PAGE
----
Corporate legal teams face unique challenges. On the one hand, they must operate as a business unit with budgetary responsibilities and management of processes and technology. On the other hand, they are practicing law, which lends itself to being more reactive and subjective. Those sometimes competing priorities were prominent in a recent survey of in-house counsel. Their top concerns were retaining more work, conducting early case assessments, improving information governance, and controlling spending.

Balancing the business and legal side and mitigating these concerns is part of eDiscovery. It’s the intersection of the law, technology, and information governance. By shifting eDiscovery in-house, you can reduce costs and boost productivity while meeting legal needs. 

If you’re ready to move forward with in-house eDiscovery, the roles on your team will be instrumental in your success. These are the five that are essential. 

1. eDiscovery Expert Attorney.

eDiscovery expert attorneys have deep knowledge of all the rules and complexities associated with electronically stored information. An in-house staff needs at least one eDiscovery supervising counsel. This role will be a key decision-maker on processes and workflows as you shift eDiscovery to an internal function. 

Lawyers with eDiscovery expertise should be part of the team that evaluates eDiscovery software and determines if it will meet your needs. These attorneys would serve as the leaders of an in-house eDiscovery team, overseeing all activities and requests. 

2. IT Coordinator/Liaison. 

Any time you implement new technology, IT support is necessary. It will be less so if you choose a software-as-a-service application that’s cloud-hosted. However, an IT expert still needs to be in your top five team members. 

Their expertise comes into play when assessing your network and its ability to manage eDiscovery software. They’ll also be instrumental in data privacy and security matters. Those in this role should be well-versed in application and infrastructure management. They should also know and deploy cybersecurity tactics to ensure the most secure environment for eDiscovery. 

3. Processing Personnel.

Processing data is a major part of eDiscovery. One of the outcomes of using eDiscovery software is reducing the amount of data you have to process. Automated processing that can handle multiple media, custodians, job types, different data types, and intelligent error management are the areas of focus for this team.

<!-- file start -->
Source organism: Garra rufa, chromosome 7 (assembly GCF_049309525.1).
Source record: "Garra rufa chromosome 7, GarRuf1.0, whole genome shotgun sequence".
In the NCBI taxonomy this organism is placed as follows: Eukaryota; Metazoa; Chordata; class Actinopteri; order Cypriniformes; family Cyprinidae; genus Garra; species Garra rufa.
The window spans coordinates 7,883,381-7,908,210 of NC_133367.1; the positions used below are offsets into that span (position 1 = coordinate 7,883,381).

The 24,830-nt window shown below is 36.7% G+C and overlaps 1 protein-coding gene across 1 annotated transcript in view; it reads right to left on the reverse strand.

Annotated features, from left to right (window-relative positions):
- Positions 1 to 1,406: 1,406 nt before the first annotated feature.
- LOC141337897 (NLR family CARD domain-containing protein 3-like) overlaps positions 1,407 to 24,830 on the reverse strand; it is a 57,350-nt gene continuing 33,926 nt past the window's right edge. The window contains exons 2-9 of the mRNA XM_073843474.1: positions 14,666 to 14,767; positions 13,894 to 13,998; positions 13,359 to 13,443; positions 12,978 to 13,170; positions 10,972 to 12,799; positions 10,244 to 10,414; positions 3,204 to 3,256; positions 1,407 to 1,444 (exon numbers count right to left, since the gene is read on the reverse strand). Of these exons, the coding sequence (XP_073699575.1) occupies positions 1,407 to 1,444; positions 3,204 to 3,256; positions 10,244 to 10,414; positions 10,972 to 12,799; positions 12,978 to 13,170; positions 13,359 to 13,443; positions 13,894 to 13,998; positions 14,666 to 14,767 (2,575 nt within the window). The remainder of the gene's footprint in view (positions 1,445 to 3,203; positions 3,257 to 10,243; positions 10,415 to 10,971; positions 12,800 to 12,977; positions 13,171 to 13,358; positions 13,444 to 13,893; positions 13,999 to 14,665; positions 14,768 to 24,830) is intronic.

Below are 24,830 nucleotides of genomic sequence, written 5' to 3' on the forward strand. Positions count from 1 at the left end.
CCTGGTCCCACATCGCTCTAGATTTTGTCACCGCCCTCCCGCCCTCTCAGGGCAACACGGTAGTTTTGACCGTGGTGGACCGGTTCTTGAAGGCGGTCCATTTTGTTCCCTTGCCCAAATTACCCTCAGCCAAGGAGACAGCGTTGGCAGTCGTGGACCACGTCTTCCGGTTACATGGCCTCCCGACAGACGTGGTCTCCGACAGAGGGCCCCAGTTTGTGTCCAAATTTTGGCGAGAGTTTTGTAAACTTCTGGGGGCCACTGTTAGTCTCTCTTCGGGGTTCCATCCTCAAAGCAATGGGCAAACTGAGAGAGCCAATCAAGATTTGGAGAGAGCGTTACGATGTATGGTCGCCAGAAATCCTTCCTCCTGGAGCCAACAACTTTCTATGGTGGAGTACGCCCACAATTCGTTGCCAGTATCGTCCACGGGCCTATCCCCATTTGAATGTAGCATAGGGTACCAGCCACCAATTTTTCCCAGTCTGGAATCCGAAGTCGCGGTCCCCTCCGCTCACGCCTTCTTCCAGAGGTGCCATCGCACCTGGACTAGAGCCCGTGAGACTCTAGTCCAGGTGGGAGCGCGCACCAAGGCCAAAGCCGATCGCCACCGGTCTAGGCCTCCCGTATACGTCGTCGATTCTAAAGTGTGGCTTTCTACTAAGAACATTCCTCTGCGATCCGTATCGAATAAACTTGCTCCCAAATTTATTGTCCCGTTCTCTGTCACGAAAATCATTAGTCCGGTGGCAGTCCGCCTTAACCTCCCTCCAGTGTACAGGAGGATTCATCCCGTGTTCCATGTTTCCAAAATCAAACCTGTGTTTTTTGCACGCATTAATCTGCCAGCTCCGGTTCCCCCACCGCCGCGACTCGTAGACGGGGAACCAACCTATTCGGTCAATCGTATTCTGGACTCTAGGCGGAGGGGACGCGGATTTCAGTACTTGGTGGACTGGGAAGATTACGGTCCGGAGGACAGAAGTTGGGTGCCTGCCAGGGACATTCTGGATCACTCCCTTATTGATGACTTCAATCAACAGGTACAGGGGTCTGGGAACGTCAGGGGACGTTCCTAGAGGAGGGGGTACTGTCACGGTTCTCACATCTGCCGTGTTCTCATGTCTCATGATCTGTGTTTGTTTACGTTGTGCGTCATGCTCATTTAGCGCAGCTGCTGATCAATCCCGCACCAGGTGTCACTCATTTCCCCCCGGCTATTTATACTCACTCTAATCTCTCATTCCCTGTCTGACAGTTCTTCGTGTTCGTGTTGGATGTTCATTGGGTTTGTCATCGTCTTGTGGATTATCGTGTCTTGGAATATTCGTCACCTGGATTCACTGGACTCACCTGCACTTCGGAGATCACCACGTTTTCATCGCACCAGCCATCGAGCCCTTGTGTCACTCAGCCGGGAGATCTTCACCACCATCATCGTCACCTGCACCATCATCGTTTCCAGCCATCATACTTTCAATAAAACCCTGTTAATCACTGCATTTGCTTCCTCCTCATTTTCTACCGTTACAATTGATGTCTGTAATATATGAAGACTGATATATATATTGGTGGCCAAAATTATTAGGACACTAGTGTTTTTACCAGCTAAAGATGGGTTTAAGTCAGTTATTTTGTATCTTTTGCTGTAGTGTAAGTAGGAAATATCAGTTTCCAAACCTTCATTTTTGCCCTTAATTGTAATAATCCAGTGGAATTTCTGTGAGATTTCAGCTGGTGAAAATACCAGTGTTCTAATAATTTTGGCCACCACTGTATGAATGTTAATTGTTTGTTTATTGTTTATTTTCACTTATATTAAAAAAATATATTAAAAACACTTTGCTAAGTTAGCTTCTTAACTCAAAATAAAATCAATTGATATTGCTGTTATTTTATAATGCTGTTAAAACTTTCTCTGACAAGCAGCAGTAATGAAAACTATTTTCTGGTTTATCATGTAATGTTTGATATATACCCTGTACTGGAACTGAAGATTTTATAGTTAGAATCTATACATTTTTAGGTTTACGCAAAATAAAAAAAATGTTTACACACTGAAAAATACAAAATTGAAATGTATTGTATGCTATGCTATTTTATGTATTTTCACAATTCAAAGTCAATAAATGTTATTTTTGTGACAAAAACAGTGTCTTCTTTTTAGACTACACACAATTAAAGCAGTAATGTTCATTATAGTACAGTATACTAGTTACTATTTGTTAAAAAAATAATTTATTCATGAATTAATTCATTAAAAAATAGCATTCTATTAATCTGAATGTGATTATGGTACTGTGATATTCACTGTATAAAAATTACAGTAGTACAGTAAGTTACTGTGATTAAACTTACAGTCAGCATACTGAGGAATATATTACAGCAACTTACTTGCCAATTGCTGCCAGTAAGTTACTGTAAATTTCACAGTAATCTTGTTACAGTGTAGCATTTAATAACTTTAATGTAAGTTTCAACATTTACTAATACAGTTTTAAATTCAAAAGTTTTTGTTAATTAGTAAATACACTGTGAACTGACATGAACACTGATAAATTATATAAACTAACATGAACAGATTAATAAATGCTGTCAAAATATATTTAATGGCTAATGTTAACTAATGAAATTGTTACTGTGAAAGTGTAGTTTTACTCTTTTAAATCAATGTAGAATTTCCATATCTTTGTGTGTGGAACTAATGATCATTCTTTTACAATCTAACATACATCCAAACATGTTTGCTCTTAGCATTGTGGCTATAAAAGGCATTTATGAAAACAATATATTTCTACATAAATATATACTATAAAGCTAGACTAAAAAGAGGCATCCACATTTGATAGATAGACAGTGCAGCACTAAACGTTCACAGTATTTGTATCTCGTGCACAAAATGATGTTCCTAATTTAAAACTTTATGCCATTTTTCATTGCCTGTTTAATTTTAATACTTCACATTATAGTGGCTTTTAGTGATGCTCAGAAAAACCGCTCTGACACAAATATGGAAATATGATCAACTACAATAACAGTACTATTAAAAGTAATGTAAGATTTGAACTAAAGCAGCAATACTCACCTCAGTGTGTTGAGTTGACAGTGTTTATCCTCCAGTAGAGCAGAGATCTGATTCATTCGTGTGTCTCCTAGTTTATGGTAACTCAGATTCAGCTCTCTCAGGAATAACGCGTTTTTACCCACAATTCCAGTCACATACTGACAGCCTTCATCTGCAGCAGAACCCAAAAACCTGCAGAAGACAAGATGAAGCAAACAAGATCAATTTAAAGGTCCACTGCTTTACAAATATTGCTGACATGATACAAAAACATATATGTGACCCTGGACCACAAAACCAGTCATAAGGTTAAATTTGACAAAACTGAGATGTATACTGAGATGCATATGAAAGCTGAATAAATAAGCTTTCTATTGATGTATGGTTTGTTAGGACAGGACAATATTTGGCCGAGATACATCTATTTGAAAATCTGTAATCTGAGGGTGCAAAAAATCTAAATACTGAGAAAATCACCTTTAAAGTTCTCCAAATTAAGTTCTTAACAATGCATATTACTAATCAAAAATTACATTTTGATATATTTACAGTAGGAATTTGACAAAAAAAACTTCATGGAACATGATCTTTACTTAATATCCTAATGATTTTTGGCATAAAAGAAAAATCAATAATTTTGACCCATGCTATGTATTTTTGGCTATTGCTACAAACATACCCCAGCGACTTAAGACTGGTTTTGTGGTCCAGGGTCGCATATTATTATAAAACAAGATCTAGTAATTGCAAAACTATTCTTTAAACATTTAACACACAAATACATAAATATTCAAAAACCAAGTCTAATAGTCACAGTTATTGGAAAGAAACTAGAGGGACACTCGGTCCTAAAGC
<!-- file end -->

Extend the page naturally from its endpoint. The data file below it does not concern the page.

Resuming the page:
Each case will be different, so having processing experts will be helpful in workflow creation. 

4. Review Personnel.

Review is the most tedious and expensive part of eDiscovery. After processing, analyzing, and culling, you’ll have a smaller number of documents to review. If doing this manually, you’ll never make headway. eDiscovery platforms can provide full-featured, AI-powered review. With technology assisted review and continuous active learning, you can expect to reduce review data by 90% with the right eDiscovery platform.

Some manual review will always be necessary. Depending on the case, attorneys and/or paralegals may participate in the review process. The critical responsibilities of this group are to understand how the eDiscovery platform automates review and then develop workflows for individual assessment. These workflows will be pivotal in ensuring you meet deadlines. 

5. eDiscovery Platform Expert.

Finally, your eDiscovery team needs a software expert. This expert doesn’t require specific expertise on one platform, but rather, they need broader experience. This person will understand the pros and cons of different solutions and offer advice on the most critical features to align with your processes and requirements. 

When evaluating software options, this person should take a primary role, providing insights to the greater team about how to best implement, deploy, and scale the solution. 

Build Your Team. Find Your Solution.

Building an eDiscovery team to bring the activities in-house is an excellent first step. Once these members are in place, it’s time to assess the options on the market. To help you do this, read “The Ultimate Guide to eDiscovery Platforms” today. You’ll learn all you need to know about eDiscovery software to navigate your journey ahead.